What is a cracked slab?

Cracked slab – What is it and why this term is misleading

Why the term cracked slab is misleading

The term “cracked slab” is not a technical term.You will not find it in any engineering text we are familiar with.

The term “cracked slab” is used by lay people and foundation repair contractors.I frankly do not like the term and believe it should not be used.Language can be used in a way that helps us understand and solve problems and language can be used to obscure and confuse.In my opinion, the term “cracked slab” serves no legitimate purpose.

Why all slab-on-ground foundations are cracked

The term “cracked slab” can be understood literally to mean a slab that has cracks.But if this is what term is taken to mean, then it conveys no useful information at all. All concrete exhibits cracking. It is a characteristic of the material that it cracks. There is, in fact, no difference between a “cracked slab” and a “concrete slab” since all concrete slabs have cracks.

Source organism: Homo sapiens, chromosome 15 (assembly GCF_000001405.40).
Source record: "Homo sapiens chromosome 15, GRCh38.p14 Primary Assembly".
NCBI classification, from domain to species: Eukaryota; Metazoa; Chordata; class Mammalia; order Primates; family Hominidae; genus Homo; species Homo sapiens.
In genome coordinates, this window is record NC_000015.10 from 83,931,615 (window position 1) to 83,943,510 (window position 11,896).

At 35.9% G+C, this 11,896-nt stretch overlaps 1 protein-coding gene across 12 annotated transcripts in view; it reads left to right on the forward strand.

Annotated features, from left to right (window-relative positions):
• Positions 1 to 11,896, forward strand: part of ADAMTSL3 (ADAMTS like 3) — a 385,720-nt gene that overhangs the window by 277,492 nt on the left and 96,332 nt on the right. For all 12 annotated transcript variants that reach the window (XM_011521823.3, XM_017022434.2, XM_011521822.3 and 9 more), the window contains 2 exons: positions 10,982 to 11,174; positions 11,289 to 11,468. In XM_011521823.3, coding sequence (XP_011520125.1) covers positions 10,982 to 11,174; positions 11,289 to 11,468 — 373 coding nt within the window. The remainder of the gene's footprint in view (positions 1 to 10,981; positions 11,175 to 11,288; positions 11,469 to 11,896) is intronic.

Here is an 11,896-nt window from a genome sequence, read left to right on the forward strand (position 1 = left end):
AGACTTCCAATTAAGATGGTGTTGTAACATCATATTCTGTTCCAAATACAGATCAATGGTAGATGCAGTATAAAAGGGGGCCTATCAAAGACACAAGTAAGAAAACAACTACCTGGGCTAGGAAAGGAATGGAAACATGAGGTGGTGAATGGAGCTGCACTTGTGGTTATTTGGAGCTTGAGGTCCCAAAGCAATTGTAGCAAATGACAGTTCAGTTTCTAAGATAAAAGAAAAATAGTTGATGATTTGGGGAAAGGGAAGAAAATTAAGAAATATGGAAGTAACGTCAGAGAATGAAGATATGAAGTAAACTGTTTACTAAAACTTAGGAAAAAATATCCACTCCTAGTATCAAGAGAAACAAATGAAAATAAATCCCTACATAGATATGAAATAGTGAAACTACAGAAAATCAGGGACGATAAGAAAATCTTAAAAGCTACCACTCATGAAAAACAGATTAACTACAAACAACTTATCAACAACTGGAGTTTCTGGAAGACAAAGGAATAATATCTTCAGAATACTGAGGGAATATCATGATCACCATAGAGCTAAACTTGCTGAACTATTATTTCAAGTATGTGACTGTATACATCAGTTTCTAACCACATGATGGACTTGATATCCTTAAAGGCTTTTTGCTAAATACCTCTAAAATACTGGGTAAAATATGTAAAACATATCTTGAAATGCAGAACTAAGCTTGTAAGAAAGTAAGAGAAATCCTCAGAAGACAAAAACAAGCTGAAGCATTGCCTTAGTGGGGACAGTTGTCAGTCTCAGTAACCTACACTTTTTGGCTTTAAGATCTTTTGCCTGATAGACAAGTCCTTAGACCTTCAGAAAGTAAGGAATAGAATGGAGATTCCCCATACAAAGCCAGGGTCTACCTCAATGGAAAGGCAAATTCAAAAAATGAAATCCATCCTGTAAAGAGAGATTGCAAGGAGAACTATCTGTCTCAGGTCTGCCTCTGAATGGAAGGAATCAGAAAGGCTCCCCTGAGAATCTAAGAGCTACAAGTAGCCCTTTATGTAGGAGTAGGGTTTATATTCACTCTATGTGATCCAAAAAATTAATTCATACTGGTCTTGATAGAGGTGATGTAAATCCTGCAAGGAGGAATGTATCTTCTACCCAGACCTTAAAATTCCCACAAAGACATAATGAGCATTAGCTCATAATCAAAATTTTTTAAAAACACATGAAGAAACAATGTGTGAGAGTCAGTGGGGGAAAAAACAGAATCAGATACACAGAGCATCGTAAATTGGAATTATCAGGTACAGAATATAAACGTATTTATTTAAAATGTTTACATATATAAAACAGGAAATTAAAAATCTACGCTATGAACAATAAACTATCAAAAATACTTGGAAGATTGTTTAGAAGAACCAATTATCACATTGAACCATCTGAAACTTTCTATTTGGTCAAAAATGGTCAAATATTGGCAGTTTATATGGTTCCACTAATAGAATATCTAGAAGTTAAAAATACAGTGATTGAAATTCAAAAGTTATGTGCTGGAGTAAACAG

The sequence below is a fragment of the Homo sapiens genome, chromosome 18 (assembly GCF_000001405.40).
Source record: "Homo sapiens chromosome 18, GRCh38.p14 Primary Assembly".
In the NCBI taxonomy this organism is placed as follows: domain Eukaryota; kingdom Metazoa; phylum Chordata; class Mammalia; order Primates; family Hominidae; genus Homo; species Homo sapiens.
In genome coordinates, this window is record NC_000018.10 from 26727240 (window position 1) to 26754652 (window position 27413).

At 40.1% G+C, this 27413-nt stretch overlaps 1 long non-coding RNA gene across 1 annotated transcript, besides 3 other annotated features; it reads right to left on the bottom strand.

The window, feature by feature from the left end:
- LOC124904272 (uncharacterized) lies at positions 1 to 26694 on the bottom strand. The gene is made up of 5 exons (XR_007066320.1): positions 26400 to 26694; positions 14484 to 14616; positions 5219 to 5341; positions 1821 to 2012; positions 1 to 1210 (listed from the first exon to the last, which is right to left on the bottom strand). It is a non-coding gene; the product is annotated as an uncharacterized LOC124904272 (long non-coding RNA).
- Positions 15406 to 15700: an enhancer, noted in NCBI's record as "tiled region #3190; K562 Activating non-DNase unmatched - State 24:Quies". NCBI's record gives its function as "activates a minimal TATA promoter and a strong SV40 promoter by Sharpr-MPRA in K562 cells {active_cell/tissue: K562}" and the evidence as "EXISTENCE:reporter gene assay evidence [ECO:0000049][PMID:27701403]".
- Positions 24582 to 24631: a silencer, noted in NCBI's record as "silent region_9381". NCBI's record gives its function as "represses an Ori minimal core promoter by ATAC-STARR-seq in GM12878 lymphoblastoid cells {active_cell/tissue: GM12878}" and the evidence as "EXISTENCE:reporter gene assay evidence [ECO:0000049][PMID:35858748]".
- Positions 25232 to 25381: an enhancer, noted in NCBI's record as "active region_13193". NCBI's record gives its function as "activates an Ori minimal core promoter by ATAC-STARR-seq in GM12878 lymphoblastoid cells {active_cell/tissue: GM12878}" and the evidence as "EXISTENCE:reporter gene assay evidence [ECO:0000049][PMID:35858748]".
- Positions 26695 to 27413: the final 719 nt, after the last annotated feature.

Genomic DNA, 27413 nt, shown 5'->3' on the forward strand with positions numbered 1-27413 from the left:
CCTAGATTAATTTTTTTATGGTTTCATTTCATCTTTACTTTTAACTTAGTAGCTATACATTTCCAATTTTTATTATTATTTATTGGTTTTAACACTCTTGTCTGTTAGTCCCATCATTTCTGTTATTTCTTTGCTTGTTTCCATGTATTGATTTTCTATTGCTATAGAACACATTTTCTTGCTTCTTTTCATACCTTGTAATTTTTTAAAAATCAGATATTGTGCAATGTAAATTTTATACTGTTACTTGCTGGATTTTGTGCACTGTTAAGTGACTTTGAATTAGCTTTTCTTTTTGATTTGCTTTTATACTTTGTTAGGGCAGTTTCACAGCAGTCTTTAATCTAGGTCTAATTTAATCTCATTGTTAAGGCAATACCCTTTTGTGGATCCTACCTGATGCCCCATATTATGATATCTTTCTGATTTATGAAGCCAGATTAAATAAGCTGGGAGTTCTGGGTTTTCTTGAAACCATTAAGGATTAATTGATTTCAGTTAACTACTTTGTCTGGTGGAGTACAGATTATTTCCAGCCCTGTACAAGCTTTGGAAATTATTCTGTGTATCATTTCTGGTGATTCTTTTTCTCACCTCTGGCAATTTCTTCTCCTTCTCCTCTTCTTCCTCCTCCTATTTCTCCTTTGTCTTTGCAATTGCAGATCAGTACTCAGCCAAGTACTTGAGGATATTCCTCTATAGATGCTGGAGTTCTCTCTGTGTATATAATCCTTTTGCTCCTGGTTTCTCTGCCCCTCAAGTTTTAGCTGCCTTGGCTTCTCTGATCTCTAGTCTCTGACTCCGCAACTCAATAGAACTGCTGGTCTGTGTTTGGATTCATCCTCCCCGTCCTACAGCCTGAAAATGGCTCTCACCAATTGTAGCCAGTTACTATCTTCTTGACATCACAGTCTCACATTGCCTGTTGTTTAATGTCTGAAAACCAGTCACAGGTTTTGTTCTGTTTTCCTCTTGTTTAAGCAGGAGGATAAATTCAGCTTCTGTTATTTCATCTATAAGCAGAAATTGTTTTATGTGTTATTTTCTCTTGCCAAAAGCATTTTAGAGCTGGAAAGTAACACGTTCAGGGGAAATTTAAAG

Failure is a misleading term when applied to a slab-on-ground foundation

Normally, in the structural engineering community, when we talk about a structure failing we see failure as the structure breaking, collapsing and falling down.

This concept of structural failure applies to elevated structures, like bridges. Bridges can collapse and fall to the ground.

Slab-on-ground foundations cannot fail in that sense. They are not elevated; they are ground-supported. Since they are on the ground, it is not possible for them to collapse and fall down.

A better way to think about slab on ground foundation performance

Slab-on-ground foundations are most realistically understood and evaluated, not in terms of “failed” or “not failed”, but in terms of performance, specifically in terms of degrees of performance.

To quote Donald P. Coduto, P.E.

A common misconception, even among some engineers, is that foundations are either perfectly rigid and unyielding, or they completely incapable of supporting the necessary loads and fail catastrophically.  This ‘it’s either black or white’ perspective is easy to comprehend, but it is not correct. All … foundations have have varying degrees of performance that we might think of as various shades of gray.”  (Foundation Design – Principles and Practices, by Donald P. Coduto, P.E., page 10).

The term “cracked slab” presumes that slab-on-ground foundations are best understood and evaluated in terms of “failed” and “not failed.” This perspective to be wrong and misleading.

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